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Analysis of Glucose Levels in Patients Hospitalized With COVID-19 During the First Phase of This Pandemic in West Texas.
Rao, Sanjana; Ali, Kiran; Dennis, Jeff; Berdine, Gilbert; Test, Victor; Nugent, Kenneth.
  • Rao S; Texas Tech University Health Sciences Center, Lubbock, TX, USA.
  • Ali K; Texas Tech University Health Sciences Center, Lubbock, TX, USA.
  • Dennis J; Texas Tech University Health Sciences Center, Lubbock, TX, USA.
  • Berdine G; Texas Tech University Health Sciences Center, Lubbock, TX, USA.
  • Test V; Texas Tech University Health Sciences Center, Lubbock, TX, USA.
  • Nugent K; Texas Tech University Health Sciences Center, Lubbock, TX, USA.
J Prim Care Community Health ; 11: 2150132720958533, 2020.
Article in English | MEDLINE | ID: covidwho-760519
ABSTRACT

BACKGROUND:

Patients with hyperglycemia during hospitalization, especially during ICU hospitalizations, often have worse outcomes, even if they do not have a premorbid diagnosis of diabetes. High glucose levels can provide insight into the underlying pathogenesis of a disease and can contribute to tissue injury. Some patients with COVID-19 have hyperglycemia during hospitalizations.

METHODS:

The Infectious Disease and Control office at University Medical Center in Lubbock, Texas, provided a list of patients with a COVID-19 infection hospitalized between March 1 and May 15, 2020. The medical records were reviewed to collect information on age, gender, history of diabetes, and glucose levels on admission and through the first 7 days of hospitalization.

RESULTS:

This study included 63 patients with a mean age of 62.1 ± 14.1 years. Thirty-five patients (55.6%) were males. The in-hospital mortality rate was 30.2%. The mean admission glucose level was 129.4 ± 57.1 mg/dL in patients who survived (N = 47) and 189.6 ± 112.2 mg/dL in patients who died during hospitalization (N = 16, P = .007). An admission glucose greater than 180 mg/dL predicted mortality in a model adjusted for a diabetes, age, and male gender. The mean differences between the maximum and minimum glucose levels calculated over the first 7 days of hospitalization were 112.93 ± 115.4 (N = 47) in patients who survived and were 240.5 ± 97.7 (N = 15) in patients who died during hospitalization (P = .0003). A difference between the maximum and minimum glucose level greater than 105 mg/dL was associated with increased mortality.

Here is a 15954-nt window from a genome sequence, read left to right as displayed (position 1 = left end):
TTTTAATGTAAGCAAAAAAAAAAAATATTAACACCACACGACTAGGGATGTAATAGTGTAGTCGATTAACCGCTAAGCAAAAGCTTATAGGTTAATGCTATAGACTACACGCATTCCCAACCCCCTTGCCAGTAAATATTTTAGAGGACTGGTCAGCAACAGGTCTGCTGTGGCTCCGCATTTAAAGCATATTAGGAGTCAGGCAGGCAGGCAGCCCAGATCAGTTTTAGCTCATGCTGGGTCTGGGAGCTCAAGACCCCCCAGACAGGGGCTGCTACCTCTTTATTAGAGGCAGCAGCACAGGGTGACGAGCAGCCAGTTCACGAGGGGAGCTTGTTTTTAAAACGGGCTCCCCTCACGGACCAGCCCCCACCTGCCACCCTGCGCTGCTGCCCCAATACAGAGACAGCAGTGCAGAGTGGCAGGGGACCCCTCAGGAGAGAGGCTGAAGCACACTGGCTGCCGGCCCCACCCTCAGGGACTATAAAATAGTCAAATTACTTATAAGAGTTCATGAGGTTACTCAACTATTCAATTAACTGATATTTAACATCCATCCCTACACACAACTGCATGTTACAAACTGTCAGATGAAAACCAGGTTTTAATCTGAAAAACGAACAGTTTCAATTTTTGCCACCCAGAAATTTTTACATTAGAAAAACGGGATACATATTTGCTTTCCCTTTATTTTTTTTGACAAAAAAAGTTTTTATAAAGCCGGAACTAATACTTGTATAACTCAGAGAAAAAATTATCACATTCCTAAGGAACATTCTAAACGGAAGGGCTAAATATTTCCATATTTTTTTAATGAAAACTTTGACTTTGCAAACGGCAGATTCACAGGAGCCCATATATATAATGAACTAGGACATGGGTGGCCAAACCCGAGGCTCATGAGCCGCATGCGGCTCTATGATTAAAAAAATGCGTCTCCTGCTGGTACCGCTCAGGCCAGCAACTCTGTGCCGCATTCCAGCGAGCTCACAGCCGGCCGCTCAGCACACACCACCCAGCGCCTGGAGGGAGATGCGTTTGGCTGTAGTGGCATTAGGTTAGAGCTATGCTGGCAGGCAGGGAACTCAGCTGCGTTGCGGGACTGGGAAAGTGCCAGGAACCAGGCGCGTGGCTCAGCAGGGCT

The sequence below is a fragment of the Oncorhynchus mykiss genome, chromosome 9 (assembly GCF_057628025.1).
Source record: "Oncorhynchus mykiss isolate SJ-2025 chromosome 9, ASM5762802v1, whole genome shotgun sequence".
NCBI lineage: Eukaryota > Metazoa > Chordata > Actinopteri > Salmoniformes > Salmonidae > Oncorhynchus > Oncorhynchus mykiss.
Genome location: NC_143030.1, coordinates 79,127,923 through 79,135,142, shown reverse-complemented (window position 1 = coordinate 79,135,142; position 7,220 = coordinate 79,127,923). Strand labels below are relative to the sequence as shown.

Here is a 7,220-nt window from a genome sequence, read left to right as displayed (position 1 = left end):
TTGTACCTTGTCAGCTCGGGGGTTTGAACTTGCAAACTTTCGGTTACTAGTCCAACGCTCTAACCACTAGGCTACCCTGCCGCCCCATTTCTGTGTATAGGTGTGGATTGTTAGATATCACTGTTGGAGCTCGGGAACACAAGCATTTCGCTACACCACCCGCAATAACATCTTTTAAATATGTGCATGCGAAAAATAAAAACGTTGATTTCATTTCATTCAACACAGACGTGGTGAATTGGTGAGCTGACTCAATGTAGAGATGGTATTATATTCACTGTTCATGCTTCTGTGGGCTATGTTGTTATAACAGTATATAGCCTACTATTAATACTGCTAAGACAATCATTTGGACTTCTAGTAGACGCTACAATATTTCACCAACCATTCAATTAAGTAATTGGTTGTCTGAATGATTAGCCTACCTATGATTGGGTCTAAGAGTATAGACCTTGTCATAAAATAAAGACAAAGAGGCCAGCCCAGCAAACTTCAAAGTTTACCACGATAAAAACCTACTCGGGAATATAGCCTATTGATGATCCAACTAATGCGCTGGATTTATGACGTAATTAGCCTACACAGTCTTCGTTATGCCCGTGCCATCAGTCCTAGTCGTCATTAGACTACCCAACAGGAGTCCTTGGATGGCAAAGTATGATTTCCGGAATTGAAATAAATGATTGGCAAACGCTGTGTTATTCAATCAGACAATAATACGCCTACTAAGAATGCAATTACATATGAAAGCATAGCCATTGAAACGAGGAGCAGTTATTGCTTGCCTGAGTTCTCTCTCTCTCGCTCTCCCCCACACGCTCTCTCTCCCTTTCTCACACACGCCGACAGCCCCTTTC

CONCLUSIONS:

Patients who died during hospitalization for COVID-19 had higher admission glucose levels than patients who survived. Larger differences between maximum and minimum glucose levels during the first 7 days of hospitalization were associated with increased mortality. These results suggest that high glucose levels identify patients at increased risk for mortality and warrant more study.
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Full text: Available Collection: International databases Database: MEDLINE Main subject: Pneumonia, Viral / Blood Glucose / Coronavirus Infections / Pandemics Type of study: Etiology study / Prognostic study / Risk factors Limits: Aged / Female / Humans / Male / Middle aged Country/Region as subject: North America Language: English Journal: J Prim Care Community Health Year: 2020 Document Type: Article Affiliation country: 2150132720958533

Full text: Available Collection: International databases Database: MEDLINE Main subject: Pneumonia, Viral / Blood Glucose / Coronavirus Infections / Pandemics Type of study: Etiology study / Prognostic study / Risk factors Limits: Aged / Female / Humans / Male / Middle aged Country/Region as subject: North America Language: English Journal: J Prim Care Community Health Year: 2020 Document Type: Article Affiliation country: 2150132720958533